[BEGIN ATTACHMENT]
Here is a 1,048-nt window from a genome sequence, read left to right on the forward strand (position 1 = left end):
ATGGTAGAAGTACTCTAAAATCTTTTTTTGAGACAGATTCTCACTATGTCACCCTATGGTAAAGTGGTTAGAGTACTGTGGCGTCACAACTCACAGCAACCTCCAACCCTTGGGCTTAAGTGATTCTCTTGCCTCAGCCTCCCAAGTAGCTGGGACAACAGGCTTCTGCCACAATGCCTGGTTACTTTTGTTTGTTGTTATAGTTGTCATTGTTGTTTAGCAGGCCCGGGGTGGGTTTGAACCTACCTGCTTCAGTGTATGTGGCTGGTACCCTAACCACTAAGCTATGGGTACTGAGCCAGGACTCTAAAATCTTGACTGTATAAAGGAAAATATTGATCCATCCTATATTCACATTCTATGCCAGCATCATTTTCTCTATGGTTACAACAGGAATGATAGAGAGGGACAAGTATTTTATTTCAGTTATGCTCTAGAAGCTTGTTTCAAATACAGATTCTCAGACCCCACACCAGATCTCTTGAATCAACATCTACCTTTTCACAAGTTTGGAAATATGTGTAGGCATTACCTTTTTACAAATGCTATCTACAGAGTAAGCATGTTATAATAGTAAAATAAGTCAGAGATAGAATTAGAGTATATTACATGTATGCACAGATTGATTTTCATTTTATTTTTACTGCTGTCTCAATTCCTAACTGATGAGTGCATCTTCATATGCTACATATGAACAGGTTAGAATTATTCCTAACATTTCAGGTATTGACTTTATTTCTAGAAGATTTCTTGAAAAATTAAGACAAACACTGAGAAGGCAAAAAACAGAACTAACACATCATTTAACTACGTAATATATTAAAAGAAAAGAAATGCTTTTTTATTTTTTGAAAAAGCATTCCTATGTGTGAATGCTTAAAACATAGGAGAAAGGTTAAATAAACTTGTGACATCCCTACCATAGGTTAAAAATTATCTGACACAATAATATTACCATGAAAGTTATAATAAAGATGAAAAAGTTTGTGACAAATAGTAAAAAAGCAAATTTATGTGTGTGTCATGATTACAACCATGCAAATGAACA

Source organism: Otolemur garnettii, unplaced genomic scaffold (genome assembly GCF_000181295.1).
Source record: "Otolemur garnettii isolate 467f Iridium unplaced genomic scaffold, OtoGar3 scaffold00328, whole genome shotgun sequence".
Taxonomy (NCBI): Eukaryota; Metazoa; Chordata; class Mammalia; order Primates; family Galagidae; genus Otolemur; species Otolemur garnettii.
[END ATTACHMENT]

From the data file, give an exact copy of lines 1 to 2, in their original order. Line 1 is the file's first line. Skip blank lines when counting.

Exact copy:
Here is a 1,048-nt window from a genome sequence, read left to right on the forward strand (position 1 = left end):
ATGGTAGAAGTACTCTAAAATCTTTTTTTGAGACAGATTCTCACTATGTCACCCTATGGTAAAGTGGTTAGAGTACTGTGGCGTCACAACTCACAGCAACCTCCAACCCTTGGGCTTAAGTGATTCTCTTGCCTCAGCCTCCCAAGTAGCTGGGACAACAGGCTTCTGCCACAATGCCTGGTTACTTTTGTTTGTTGTTATAGTTGTCATTGTTGTTTAGCAGGCCCGGGGTGGGTTTGAACCTACCTGCTTCAGTGTATGTGGCTGGTACCCTAACCACTAAGCTATGGGTACTGAGCCAGGACTCTAAAATCTTGACTGTATAAAGGAAAATATTGATCCATCCTATATTCACATTCTATGCCAGCATCATTTTCTCTATGGTTACAACAGGAATGATAGAGAGGGACAAGTATTTTATTTCAGTTATGCTCTAGAAGCTTGTTTCAAATACAGATTCTCAGACCCCACACCAGATCTCTTGAATCAACATCTACCTTTTCACAAGTTTGGAAATATGTGTAGGCATTACCTTTTTACAAATGCTATCTACAGAGTAAGCATGTTATAATAGTAAAATAAGTCAGAGATAGAATTAGAGTATATTACATGTATGCACAGATTGATTTTCATTTTATTTTTACTGCTGTCTCAATTCCTAACTGATGAGTGCATCTTCATATGCTACATATGAACAGGTTAGAATTATTCCTAACATTTCAGGTATTGACTTTATTTCTAGAAGATTTCTTGAAAAATTAAGACAAACACTGAGAAGGCAAAAAACAGAACTAACACATCATTTAACTACGTAATATATTAAAAGAAAAGAAATGCTTTTTTATTTTTTGAAAAAGCATTCCTATGTGTGAATGCTTAAAACATAGGAGAAAGGTTAAATAAACTTGTGACATCCCTACCATAGGTTAAAAATTATCTGACACAATAATATTACCATGAAAGTTATAATAAAGATGAAAAAGTTTGTGACAAATAGTAAAAAAGCAAATTTATGTGTGTGTCATGATTACAACCATGCAAATGAACA